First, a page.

Are you looking for Australian Shepherds for sale? Before you run to your closest breeder, you might want to check out these surprising facts. One of the most popular dogs in the United States, the Australian Shepherd is an unbelievably loyal dog. It’s also extremely smart and even holds a world record. (You won’t believe what it is, but it will make you laugh when you find out!) From how much Australian Shepherds shed to their basic temperament and so much more, these are 25 surprising Australian Shepherd facts you might not know.
Last Updated on
In spite of its name, the Australian Shepherd (familiarly known as the Aussie) does not actually originate from Australia. The breed was in fact developed on ranches in the US in the 19th century for herding purposes.
There are many theories on which breeds were used to create the Australian Shepherd. Its ancestors probably include the Collie and some shepherd-type dogs that were imported with shipments of sheep from Australia during the 1840s (hence this dog´s name).
There are four basic colors of the Australian Shepherd – black, blue merle, red and red merle. However, each of these colors may have copper points or white markings in various combinations on the face, chest and legs.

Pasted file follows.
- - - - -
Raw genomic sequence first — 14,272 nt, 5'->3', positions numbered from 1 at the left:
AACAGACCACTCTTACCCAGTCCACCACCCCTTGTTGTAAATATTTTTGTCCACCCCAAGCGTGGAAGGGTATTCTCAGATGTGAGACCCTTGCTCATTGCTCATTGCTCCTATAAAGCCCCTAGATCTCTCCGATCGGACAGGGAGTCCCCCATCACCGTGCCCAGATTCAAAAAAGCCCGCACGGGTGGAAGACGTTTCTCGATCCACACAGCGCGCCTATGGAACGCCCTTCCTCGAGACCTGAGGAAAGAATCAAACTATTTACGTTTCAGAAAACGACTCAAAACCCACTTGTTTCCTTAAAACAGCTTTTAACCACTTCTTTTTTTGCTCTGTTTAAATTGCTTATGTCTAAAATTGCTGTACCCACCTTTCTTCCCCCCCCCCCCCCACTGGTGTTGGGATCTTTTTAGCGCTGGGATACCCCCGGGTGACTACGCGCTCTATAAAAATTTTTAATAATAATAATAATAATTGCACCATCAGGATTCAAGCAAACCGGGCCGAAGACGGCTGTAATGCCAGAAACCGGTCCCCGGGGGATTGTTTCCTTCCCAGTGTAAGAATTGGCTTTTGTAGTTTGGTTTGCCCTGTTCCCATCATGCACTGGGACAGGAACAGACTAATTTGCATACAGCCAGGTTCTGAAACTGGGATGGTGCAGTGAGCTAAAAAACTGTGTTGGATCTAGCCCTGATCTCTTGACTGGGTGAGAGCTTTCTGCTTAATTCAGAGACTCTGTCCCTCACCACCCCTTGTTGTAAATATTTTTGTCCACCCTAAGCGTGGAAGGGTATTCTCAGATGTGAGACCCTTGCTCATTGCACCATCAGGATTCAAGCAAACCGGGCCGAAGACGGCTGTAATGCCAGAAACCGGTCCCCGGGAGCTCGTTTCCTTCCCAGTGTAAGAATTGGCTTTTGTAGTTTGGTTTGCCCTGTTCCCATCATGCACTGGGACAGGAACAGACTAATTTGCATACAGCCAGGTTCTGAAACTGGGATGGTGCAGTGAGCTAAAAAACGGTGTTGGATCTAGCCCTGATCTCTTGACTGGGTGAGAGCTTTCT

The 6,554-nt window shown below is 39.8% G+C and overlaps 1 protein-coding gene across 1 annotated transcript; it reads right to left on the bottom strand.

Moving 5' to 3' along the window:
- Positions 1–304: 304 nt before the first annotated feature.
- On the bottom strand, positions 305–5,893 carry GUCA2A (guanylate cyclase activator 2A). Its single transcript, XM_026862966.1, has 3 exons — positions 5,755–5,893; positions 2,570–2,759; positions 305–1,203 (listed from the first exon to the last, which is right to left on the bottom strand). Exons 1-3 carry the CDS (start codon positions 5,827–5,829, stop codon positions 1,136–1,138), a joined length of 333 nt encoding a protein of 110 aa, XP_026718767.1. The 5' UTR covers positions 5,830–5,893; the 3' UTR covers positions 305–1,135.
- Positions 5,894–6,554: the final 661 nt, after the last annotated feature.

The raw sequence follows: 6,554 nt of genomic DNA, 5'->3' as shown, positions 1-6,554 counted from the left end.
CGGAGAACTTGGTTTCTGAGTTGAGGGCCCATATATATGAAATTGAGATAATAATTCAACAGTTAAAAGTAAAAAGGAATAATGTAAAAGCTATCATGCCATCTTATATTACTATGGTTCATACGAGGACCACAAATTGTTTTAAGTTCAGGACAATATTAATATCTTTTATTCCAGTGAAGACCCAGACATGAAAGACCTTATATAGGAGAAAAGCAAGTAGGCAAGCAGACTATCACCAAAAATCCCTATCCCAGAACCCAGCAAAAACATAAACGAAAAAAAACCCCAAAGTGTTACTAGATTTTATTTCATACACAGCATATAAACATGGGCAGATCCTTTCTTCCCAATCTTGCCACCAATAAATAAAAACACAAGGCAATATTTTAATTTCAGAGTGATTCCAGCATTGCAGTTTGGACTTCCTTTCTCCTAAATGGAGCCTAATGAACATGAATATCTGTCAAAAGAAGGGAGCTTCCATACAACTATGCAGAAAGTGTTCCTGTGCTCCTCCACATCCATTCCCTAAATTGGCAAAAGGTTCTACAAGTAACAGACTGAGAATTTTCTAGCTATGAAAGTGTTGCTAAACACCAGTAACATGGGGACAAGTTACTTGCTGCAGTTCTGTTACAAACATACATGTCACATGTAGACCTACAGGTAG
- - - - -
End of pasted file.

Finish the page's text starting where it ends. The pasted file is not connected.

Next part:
The Aussies have very interesting eyes. Their eyes may be brown, amber or crystal blue but it is not unusual to see this dog with one of a different color than the other (a condition known as heterochromia iridum).
As many breeders historically docked these dogs´ tails, some Australian Shepherd puppies are born with naturally bobbed tails. Consequently, it is difficult to determine the typical length of their tails.
25. Tokotanuki via en.wikipedia.org CC 4.0, 24. Martin Voss via commons.wikimedia.org CC 3.0, 23. Stefan Didam via commons.wikimedia.org CC 3.0, 22. Public Domain, 21. Ted Van Pelt via Commons.wikimedia.org CC 2.0, 20. Public Domain, 19. Joeylena via commons.wikimedia.org CC 3.0, 18. Andrea Arden via Flickr CC 2.0, 17. Poster Copyright by Disney and used on this list under Fair Use, 16. GizaDog via commons.wikimedia.org CC 3.0, 15. Sally Wehner via Commons.wikimedia.org CC 2.0, 14. Wendy Hodges via commons.wikimedia.org CC 2.0, 13. Shutterstock, 12. Public Domain, 11. Public Domain, 10. Mike Perry / MikePerryMedia.com via commons.wikimedia.org CC 3.0, 9. Elf via commons.wikimedia.org CC 3.0, 8. Luvlethalwhites via commons.wikimedia.org CC 3.0, 7. Mike from Baltimore, USA via commons.wikimedia.org CC 2.0, 6. DFID – UK Department for International Development via commons.wikimedia.org CC 2.0, 5.Public Domain, 4. Public Domain, 3. Public Domain, 2. Tony Alter via Flickr CC 2.0, 1. monica king via commons.wikimedia.org CC 2.0, Featured Image. Shutterstock.